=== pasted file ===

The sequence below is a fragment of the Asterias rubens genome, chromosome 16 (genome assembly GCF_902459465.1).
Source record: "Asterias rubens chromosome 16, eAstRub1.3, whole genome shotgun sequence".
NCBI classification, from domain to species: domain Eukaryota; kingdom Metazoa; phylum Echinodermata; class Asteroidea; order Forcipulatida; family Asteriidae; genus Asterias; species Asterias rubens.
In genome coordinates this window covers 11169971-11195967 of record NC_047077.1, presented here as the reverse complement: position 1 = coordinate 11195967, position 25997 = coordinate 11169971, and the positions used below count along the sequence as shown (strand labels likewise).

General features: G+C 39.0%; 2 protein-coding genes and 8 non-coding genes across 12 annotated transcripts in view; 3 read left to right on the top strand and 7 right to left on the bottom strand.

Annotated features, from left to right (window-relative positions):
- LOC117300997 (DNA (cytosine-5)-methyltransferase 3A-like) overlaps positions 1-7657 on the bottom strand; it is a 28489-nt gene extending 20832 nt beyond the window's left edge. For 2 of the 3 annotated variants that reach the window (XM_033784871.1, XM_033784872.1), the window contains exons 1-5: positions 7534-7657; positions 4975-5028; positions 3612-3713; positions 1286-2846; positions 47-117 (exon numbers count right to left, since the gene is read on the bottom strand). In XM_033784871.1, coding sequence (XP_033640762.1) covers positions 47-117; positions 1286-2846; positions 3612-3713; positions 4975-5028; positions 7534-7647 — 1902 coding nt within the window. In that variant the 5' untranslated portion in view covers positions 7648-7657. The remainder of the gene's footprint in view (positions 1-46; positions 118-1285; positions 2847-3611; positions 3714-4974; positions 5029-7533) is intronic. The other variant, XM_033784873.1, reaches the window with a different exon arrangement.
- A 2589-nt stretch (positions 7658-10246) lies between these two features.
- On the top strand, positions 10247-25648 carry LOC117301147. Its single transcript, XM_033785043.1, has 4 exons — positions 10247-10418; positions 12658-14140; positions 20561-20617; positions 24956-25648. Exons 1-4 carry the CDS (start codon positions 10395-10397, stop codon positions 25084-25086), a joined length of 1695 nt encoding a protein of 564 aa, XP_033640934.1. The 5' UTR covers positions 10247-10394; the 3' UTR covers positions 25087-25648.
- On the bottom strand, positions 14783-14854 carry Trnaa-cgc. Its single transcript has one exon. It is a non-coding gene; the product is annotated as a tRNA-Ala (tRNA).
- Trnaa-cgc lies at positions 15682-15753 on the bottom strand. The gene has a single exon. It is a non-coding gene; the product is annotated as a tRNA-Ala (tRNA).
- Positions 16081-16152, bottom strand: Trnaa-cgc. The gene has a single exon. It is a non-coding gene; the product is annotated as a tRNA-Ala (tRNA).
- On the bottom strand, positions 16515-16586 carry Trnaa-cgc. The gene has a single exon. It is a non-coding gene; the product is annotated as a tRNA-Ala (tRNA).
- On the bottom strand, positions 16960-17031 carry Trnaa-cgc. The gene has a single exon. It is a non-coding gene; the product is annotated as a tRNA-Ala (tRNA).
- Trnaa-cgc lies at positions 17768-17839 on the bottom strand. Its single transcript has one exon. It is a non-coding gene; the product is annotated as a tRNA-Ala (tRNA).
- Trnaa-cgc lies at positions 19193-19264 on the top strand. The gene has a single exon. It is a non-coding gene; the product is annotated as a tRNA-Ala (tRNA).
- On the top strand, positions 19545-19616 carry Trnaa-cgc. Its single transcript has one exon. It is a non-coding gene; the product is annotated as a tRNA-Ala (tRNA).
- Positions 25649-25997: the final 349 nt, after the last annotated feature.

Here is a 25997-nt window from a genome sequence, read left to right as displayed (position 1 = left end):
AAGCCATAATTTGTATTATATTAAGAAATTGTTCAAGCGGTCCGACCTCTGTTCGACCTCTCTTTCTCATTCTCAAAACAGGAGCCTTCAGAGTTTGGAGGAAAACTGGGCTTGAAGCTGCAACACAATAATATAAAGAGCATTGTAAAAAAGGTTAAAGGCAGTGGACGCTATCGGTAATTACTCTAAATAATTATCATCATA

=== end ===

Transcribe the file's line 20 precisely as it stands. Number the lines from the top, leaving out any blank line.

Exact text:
AAGCCATAATTTGTATTATATTAAGAAATTGTTCAAGCGGTCCGACCTCTGTTCGACCTCTCTTTCTCATTCTCAAAACAGGAGCCTTCAGAGTTTGGAGGAAAACTGGGCTTGAAGCTGCAACACAATAATATAAAGAGCATTGTAAAAAAGGTTAAAGGCAGTGGACGCTATCGGTAATTACTCTAAATAATTATCATCATA